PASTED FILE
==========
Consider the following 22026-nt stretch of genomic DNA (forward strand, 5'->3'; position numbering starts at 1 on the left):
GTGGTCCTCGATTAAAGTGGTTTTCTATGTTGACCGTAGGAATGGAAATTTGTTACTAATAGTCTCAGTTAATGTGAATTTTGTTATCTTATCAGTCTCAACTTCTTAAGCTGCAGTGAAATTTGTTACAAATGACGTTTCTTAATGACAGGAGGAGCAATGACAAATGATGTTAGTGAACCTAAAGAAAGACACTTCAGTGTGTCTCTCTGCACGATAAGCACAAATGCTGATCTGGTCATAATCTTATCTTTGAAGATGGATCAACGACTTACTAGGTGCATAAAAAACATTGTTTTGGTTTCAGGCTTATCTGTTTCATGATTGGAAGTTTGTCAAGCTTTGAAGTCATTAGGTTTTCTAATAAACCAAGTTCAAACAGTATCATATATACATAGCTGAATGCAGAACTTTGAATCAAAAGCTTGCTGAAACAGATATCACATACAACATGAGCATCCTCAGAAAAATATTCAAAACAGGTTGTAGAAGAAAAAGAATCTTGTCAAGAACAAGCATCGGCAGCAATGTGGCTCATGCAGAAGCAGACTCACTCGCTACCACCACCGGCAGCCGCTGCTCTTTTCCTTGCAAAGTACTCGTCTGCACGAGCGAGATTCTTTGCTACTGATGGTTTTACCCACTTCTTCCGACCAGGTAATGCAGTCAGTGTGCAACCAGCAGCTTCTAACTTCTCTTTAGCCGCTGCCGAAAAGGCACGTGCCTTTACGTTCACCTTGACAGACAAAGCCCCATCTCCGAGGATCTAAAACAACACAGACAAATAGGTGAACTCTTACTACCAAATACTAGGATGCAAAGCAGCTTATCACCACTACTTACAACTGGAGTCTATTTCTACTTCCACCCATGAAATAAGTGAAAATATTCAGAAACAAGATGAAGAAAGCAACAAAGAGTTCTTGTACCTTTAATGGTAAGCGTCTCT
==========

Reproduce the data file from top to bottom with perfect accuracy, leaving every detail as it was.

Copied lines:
Consider the following 22026-nt stretch of genomic DNA (forward strand, 5'->3'; position numbering starts at 1 on the left):
GTGGTCCTCGATTAAAGTGGTTTTCTATGTTGACCGTAGGAATGGAAATTTGTTACTAATAGTCTCAGTTAATGTGAATTTTGTTATCTTATCAGTCTCAACTTCTTAAGCTGCAGTGAAATTTGTTACAAATGACGTTTCTTAATGACAGGAGGAGCAATGACAAATGATGTTAGTGAACCTAAAGAAAGACACTTCAGTGTGTCTCTCTGCACGATAAGCACAAATGCTGATCTGGTCATAATCTTATCTTTGAAGATGGATCAACGACTTACTAGGTGCATAAAAAACATTGTTTTGGTTTCAGGCTTATCTGTTTCATGATTGGAAGTTTGTCAAGCTTTGAAGTCATTAGGTTTTCTAATAAACCAAGTTCAAACAGTATCATATATACATAGCTGAATGCAGAACTTTGAATCAAAAGCTTGCTGAAACAGATATCACATACAACATGAGCATCCTCAGAAAAATATTCAAAACAGGTTGTAGAAGAAAAAGAATCTTGTCAAGAACAAGCATCGGCAGCAATGTGGCTCATGCAGAAGCAGACTCACTCGCTACCACCACCGGCAGCCGCTGCTCTTTTCCTTGCAAAGTACTCGTCTGCACGAGCGAGATTCTTTGCTACTGATGGTTTTACCCACTTCTTCCGACCAGGTAATGCAGTCAGTGTGCAACCAGCAGCTTCTAACTTCTCTTTAGCCGCTGCCGAAAAGGCACGTGCCTTTACGTTCACCTTGACAGACAAAGCCCCATCTCCGAGGATCTAAAACAACACAGACAAATAGGTGAACTCTTACTACCAAATACTAGGATGCAAAGCAGCTTATCACCACTACTTACAACTGGAGTCTATTTCTACTTCCACCCATGAAATAAGTGAAAATATTCAGAAACAAGATGAAGAAAGCAACAAAGAGTTCTTGTACCTTTAATGGTAAGCGTCTCT